xml:space="preserve">

Much has been made of late of the prayers offered by the Carroll County commissioners when beginning a meeting. Neil Ridgely and a friend have filed what I consider a frivolous lawsuit to force a change to this practice.

A review of the U.S. Constitution may be enlightening. The First Amendment reads, "Congress shall make no law respecting an establishment of religion, or prohibiting the free exercise thereof; or abridging the freedom of speech ..."

First, "... an establishment of religion ..." Do the commissioners encourage others to change religion? Do they pray to close churches except one denomination? Exactly what religion are the commissioners accused of establishing? I submit, none of the above. They pray to the deity in whom they believe. Would Ridgely have them pray to another deity?

Praying to no deity whatsoever seems a bit futile to me. Praying to a deity in whom you believe is quite normal. It is completely foreign to me that someone claims that praying for guidance to one's own deity is an attempt to establish a religion -- a very long and incomprehensible reach.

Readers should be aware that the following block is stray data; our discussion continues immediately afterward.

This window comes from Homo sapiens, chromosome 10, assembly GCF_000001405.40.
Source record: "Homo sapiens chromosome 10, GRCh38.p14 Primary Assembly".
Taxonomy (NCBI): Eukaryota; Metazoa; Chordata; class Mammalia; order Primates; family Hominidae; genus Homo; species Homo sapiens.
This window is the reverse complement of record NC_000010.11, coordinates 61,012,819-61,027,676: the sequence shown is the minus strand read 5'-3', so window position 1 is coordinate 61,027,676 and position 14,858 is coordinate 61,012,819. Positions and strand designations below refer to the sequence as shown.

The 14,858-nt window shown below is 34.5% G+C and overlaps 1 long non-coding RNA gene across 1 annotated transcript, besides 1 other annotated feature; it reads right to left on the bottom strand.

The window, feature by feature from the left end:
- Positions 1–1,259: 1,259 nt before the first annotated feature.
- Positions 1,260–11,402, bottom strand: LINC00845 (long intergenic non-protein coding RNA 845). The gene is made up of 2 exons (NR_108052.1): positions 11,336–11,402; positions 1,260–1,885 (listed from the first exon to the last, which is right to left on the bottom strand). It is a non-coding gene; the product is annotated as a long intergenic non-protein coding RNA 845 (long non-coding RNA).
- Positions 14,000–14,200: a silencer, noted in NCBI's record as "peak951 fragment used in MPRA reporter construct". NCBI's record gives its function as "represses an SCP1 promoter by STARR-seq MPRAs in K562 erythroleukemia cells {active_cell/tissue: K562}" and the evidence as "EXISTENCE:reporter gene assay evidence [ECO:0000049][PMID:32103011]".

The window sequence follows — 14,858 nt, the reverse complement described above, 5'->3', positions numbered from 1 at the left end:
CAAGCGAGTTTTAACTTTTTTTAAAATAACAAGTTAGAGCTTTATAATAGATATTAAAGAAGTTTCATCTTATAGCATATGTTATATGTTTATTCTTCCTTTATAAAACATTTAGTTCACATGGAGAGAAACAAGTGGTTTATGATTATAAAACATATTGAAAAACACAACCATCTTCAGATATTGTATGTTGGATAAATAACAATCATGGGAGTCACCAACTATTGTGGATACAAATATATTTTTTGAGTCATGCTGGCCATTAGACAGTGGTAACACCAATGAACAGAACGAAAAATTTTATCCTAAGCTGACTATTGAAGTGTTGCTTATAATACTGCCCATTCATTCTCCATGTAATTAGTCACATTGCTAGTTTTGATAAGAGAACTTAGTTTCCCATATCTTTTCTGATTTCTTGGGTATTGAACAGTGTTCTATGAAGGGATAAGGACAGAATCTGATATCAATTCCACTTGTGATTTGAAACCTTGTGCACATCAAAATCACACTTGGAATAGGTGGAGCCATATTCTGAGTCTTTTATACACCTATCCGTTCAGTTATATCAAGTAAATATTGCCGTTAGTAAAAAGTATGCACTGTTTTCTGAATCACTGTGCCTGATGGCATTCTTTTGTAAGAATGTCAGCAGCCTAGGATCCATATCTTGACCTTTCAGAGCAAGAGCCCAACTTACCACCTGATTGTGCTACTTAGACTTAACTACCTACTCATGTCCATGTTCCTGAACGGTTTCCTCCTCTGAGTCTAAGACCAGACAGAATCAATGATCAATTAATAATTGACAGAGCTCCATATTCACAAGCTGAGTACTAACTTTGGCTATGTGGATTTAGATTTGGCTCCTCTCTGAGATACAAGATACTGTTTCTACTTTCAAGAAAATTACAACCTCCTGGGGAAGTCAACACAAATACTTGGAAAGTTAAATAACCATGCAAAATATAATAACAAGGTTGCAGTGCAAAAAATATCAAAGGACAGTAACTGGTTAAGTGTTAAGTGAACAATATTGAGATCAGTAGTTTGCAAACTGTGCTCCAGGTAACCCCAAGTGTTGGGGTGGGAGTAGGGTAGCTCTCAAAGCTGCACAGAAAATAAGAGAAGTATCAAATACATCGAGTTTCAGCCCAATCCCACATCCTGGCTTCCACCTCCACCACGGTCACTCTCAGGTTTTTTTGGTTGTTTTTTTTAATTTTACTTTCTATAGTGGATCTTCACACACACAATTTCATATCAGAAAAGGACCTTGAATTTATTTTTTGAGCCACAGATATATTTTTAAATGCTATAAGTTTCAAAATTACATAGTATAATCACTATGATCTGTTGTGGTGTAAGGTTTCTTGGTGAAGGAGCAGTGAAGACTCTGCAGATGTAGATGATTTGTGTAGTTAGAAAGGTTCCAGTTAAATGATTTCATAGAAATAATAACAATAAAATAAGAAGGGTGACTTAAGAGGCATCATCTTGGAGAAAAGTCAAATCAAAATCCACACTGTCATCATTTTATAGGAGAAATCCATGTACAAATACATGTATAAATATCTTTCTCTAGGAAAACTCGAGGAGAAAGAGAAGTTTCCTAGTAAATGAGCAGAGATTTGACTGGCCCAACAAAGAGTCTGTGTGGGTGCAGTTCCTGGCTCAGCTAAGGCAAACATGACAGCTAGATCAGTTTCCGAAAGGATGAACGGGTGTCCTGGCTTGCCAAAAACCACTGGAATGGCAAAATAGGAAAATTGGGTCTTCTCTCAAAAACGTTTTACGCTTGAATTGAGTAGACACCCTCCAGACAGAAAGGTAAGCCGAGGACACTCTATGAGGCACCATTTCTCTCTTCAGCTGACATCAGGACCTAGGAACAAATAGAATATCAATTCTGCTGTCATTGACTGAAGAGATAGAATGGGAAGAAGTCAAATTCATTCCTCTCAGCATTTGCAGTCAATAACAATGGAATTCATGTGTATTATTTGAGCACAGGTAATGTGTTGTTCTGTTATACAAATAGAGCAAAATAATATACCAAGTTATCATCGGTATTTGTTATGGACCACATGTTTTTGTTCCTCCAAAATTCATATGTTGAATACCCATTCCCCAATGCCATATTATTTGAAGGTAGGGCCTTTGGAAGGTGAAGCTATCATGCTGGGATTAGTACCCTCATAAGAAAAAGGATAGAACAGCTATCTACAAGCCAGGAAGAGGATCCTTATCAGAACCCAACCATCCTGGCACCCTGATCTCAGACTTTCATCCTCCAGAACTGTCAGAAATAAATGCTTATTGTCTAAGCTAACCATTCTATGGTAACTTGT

Next, "Congress shall make no law ... prohibiting the free exercise thereof ..." It is obvious that Ridgely is attempting to "prohibit the free exercise" among the commissioners. He wants to alter or completely stop their prayers. Can anyone argue that point? Ridgely has made it clear that the commissioners' prayers as currently offered bug the bejesus out of him. That part tickles the heck out of me. Pray on, commissioners.

If the U.S. Congress cannot prohibit the free exercise of religion how can Ridgley, the ACLU or any other leftist group? Remember. We are all permitted to practice our own religion. If the intolerant are annoyed, they need to adapt.

Lastly, how about freedom of speech? Does that not include the right to pray aloud - even in government buildings? Isn't the alteration or cessation which Ridgley seeks an abridgement of freedom of speech?

It's time to invoke Occam's razor, a philosophy which generally states that when you are faced with a variety of choices, the one with the fewest assumptions (the simplest) is the correct one. When interpreting the Constitution, use the words the Founders gave us - not ones you wished they had used. Words have standard meanings. Read them. Don't twist them.

If you agree, tell the commissioners and tell the Carroll County Times.

Rick Blatchford

Mount Airy

Advertisement
Advertisement
Advertisement